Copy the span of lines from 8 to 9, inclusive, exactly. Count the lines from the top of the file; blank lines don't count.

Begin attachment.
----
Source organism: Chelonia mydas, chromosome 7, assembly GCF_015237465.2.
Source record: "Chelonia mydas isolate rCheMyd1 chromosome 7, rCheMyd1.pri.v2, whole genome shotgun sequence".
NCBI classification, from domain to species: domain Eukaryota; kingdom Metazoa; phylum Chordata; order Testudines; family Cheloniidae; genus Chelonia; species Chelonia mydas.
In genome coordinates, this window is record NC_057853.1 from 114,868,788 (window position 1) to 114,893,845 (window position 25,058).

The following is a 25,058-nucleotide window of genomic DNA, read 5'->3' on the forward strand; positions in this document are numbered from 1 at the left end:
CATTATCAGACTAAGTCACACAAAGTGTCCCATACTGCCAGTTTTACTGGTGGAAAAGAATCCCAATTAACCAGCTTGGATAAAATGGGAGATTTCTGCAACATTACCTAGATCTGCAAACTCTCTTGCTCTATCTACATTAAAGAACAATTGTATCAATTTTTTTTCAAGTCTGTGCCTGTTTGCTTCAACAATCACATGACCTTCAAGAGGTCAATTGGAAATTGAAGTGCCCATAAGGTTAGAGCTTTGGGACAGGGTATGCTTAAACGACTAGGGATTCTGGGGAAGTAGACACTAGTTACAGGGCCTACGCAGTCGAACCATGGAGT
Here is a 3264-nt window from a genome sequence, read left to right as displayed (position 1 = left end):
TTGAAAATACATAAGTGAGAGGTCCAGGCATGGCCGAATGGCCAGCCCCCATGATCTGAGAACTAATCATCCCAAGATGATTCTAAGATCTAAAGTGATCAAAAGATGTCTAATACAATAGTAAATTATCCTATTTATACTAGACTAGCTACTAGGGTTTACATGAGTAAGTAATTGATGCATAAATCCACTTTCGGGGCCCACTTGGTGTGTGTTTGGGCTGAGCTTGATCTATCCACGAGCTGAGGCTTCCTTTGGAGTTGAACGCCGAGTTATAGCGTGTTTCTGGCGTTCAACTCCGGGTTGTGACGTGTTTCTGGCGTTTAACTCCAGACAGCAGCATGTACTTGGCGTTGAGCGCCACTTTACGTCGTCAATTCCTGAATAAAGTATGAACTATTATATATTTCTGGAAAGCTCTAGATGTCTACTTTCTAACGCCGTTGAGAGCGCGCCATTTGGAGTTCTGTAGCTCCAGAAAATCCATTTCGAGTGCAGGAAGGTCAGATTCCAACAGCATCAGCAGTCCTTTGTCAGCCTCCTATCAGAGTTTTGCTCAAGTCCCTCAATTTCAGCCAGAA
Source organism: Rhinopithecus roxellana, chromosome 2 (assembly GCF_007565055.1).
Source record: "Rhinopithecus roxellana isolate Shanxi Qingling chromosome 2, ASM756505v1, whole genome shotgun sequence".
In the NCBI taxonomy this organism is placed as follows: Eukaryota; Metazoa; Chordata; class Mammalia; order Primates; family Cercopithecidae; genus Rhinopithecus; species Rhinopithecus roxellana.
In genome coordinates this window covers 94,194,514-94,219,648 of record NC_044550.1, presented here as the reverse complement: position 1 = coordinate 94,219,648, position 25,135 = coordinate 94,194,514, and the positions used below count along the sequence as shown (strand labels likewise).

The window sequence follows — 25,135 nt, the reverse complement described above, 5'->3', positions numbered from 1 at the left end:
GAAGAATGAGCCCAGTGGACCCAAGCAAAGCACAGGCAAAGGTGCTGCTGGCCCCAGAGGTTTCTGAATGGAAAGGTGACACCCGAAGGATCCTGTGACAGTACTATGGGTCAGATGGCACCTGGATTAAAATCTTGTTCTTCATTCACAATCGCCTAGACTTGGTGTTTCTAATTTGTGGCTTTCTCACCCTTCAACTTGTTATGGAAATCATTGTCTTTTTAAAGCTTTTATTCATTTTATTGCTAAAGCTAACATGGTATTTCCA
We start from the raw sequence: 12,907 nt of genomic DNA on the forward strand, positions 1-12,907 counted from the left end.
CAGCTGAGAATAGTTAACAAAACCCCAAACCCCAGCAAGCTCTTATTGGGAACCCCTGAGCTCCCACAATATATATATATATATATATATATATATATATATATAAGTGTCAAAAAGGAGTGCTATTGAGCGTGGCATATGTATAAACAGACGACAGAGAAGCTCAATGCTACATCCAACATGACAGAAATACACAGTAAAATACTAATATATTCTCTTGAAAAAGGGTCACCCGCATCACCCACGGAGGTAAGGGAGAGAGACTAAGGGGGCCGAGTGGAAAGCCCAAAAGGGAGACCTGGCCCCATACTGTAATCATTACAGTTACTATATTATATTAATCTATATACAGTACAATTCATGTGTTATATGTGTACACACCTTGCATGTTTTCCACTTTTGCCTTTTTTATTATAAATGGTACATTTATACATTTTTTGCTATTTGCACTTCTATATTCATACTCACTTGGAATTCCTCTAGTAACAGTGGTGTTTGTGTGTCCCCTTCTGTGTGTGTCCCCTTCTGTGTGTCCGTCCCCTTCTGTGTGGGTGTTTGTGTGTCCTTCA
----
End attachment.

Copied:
TTGAAAATACATAAGTGAGAGGTCCAGGCATGGCCGAATGGCCAGCCCCCATGATCTGAGAACTAATCATCCCAAGATGATTCTAAGATCTAAAGTGATCAAAAGATGTCTAATACAATAGTAAATTATCCTATTTATACTAGACTAGCTACTAGGGTTTACATGAGTAAGTAATTGATGCATAAATCCACTTTCGGGGCCCACTTGGTGTGTGTTTGGGCTGAGCTTGATCTATCCACGAGCTGAGGCTTCCTTTGGAGTTGAACGCCGAGTTATAGCGTGTTTCTGGCGTTCAACTCCGGGTTGTGACGTGTTTCTGGCGTTTAACTCCAGACAGCAGCATGTACTTGGCGTTGAGCGCCACTTTACGTCGTCAATTCCTGAATAAAGTATGAACTATTATATATTTCTGGAAAGCTCTAGATGTCTACTTTCTAACGCCGTTGAGAGCGCGCCATTTGGAGTTCTGTAGCTCCAGAAAATCCATTTCGAGTGCAGGAAGGTCAGATTCCAACAGCATCAGCAGTCCTTTGTCAGCCTCCTATCAGAGTTTTGCTCAAGTCCCTCAATTTCAGCCAGAA
Source organism: Rhinopithecus roxellana, chromosome 2 (assembly GCF_007565055.1).